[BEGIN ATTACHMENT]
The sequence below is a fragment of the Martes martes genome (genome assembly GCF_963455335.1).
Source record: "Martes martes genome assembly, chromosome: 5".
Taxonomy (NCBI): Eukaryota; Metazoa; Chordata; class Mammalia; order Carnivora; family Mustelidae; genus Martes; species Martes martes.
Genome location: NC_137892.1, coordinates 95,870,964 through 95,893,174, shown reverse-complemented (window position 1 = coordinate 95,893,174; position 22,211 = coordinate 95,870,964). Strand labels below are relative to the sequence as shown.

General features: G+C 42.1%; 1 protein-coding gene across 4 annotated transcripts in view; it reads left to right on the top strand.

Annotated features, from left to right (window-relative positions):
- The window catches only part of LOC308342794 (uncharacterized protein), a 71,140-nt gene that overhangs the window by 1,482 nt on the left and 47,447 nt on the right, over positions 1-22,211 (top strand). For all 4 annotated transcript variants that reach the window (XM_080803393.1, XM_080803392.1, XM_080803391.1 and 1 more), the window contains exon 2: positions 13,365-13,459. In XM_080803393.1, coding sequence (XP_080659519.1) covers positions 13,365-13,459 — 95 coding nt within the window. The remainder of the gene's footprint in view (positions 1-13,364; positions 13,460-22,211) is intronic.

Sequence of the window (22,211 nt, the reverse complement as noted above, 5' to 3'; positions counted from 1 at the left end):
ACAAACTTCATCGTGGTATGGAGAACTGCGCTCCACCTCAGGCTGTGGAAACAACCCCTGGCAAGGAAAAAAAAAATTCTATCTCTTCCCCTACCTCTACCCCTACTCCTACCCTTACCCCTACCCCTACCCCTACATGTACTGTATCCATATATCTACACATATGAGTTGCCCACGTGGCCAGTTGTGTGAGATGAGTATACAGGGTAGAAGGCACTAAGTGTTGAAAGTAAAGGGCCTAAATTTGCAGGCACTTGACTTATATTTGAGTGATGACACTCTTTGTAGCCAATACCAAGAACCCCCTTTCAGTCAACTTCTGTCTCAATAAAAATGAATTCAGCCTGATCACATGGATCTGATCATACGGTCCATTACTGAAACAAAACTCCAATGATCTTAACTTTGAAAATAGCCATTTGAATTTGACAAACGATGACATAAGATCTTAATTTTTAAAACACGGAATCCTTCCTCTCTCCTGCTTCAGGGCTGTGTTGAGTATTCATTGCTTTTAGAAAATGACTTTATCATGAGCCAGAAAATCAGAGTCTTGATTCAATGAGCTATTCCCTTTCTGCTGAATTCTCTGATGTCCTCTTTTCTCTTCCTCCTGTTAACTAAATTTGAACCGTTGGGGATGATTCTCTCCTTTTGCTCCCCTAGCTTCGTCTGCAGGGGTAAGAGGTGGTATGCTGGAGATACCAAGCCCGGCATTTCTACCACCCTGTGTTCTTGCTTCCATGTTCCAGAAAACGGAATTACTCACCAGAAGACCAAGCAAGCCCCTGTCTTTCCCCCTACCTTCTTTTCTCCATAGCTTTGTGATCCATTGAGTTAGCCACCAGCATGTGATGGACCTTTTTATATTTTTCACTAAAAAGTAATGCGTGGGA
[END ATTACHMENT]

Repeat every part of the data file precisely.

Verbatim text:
The sequence below is a fragment of the Martes martes genome (genome assembly GCF_963455335.1).
Source record: "Martes martes genome assembly, chromosome: 5".
Taxonomy (NCBI): Eukaryota; Metazoa; Chordata; class Mammalia; order Carnivora; family Mustelidae; genus Martes; species Martes martes.
Genome location: NC_137892.1, coordinates 95,870,964 through 95,893,174, shown reverse-complemented (window position 1 = coordinate 95,893,174; position 22,211 = coordinate 95,870,964). Strand labels below are relative to the sequence as shown.

General features: G+C 42.1%; 1 protein-coding gene across 4 annotated transcripts in view; it reads left to right on the top strand.

Annotated features, from left to right (window-relative positions):
- The window catches only part of LOC308342794 (uncharacterized protein), a 71,140-nt gene that overhangs the window by 1,482 nt on the left and 47,447 nt on the right, over positions 1-22,211 (top strand). For all 4 annotated transcript variants that reach the window (XM_080803393.1, XM_080803392.1, XM_080803391.1 and 1 more), the window contains exon 2: positions 13,365-13,459. In XM_080803393.1, coding sequence (XP_080659519.1) covers positions 13,365-13,459 — 95 coding nt within the window. The remainder of the gene's footprint in view (positions 1-13,364; positions 13,460-22,211) is intronic.

Sequence of the window (22,211 nt, the reverse complement as noted above, 5' to 3'; positions counted from 1 at the left end):
ACAAACTTCATCGTGGTATGGAGAACTGCGCTCCACCTCAGGCTGTGGAAACAACCCCTGGCAAGGAAAAAAAAAATTCTATCTCTTCCCCTACCTCTACCCCTACTCCTACCCTTACCCCTACCCCTACCCCTACATGTACTGTATCCATATATCTACACATATGAGTTGCCCACGTGGCCAGTTGTGTGAGATGAGTATACAGGGTAGAAGGCACTAAGTGTTGAAAGTAAAGGGCCTAAATTTGCAGGCACTTGACTTATATTTGAGTGATGACACTCTTTGTAGCCAATACCAAGAACCCCCTTTCAGTCAACTTCTGTCTCAATAAAAATGAATTCAGCCTGATCACATGGATCTGATCATACGGTCCATTACTGAAACAAAACTCCAATGATCTTAACTTTGAAAATAGCCATTTGAATTTGACAAACGATGACATAAGATCTTAATTTTTAAAACACGGAATCCTTCCTCTCTCCTGCTTCAGGGCTGTGTTGAGTATTCATTGCTTTTAGAAAATGACTTTATCATGAGCCAGAAAATCAGAGTCTTGATTCAATGAGCTATTCCCTTTCTGCTGAATTCTCTGATGTCCTCTTTTCTCTTCCTCCTGTTAACTAAATTTGAACCGTTGGGGATGATTCTCTCCTTTTGCTCCCCTAGCTTCGTCTGCAGGGGTAAGAGGTGGTATGCTGGAGATACCAAGCCCGGCATTTCTACCACCCTGTGTTCTTGCTTCCATGTTCCAGAAAACGGAATTACTCACCAGAAGACCAAGCAAGCCCCTGTCTTTCCCCCTACCTTCTTTTCTCCATAGCTTTGTGATCCATTGAGTTAGCCACCAGCATGTGATGGACCTTTTTATATTTTTCACTAAAAAGTAATGCGTGGGA